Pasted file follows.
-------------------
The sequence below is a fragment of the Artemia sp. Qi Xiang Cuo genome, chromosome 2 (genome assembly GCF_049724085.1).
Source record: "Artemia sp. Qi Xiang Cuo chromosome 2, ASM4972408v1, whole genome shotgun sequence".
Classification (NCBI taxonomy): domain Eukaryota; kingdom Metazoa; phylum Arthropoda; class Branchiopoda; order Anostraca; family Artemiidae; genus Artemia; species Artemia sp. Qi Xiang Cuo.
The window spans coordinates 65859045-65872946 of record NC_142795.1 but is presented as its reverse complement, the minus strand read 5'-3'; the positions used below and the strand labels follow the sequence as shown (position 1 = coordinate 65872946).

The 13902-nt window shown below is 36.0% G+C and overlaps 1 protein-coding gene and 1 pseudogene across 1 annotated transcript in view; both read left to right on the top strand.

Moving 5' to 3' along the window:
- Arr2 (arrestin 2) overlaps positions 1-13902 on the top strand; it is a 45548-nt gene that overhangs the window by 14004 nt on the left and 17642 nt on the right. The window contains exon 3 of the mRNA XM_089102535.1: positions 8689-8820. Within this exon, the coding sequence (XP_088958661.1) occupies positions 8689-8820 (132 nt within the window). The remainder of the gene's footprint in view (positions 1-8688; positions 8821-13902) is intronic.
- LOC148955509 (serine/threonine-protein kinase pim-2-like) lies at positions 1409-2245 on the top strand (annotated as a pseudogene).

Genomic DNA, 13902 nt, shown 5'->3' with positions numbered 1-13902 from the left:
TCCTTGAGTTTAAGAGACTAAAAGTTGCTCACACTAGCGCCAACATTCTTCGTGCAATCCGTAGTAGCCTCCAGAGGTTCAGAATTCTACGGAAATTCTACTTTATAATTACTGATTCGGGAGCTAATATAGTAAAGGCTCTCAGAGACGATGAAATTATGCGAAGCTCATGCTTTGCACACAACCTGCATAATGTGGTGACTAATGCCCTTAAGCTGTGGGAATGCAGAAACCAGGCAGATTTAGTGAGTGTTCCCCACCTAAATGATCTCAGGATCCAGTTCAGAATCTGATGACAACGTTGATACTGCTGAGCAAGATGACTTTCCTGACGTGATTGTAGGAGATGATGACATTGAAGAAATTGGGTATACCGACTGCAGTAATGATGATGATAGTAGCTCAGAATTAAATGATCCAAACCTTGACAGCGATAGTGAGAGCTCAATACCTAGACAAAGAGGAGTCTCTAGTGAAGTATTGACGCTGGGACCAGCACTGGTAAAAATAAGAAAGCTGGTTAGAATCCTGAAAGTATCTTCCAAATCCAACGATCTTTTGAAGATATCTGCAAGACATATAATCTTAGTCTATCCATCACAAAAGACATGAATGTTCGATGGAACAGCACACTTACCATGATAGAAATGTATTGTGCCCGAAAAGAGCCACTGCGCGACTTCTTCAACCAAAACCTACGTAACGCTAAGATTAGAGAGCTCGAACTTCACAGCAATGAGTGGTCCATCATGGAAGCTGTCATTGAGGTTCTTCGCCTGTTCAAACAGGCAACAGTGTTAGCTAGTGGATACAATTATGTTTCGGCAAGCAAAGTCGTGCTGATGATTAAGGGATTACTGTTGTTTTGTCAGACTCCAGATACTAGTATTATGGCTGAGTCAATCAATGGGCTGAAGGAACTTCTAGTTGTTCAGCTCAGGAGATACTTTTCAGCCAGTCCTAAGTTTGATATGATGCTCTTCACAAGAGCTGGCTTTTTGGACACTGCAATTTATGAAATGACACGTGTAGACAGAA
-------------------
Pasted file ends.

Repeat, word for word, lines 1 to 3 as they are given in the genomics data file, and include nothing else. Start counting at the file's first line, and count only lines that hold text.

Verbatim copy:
The sequence below is a fragment of the Artemia sp. Qi Xiang Cuo genome, chromosome 2 (genome assembly GCF_049724085.1).
Source record: "Artemia sp. Qi Xiang Cuo chromosome 2, ASM4972408v1, whole genome shotgun sequence".
Classification (NCBI taxonomy): domain Eukaryota; kingdom Metazoa; phylum Arthropoda; class Branchiopoda; order Anostraca; family Artemiidae; genus Artemia; species Artemia sp. Qi Xiang Cuo.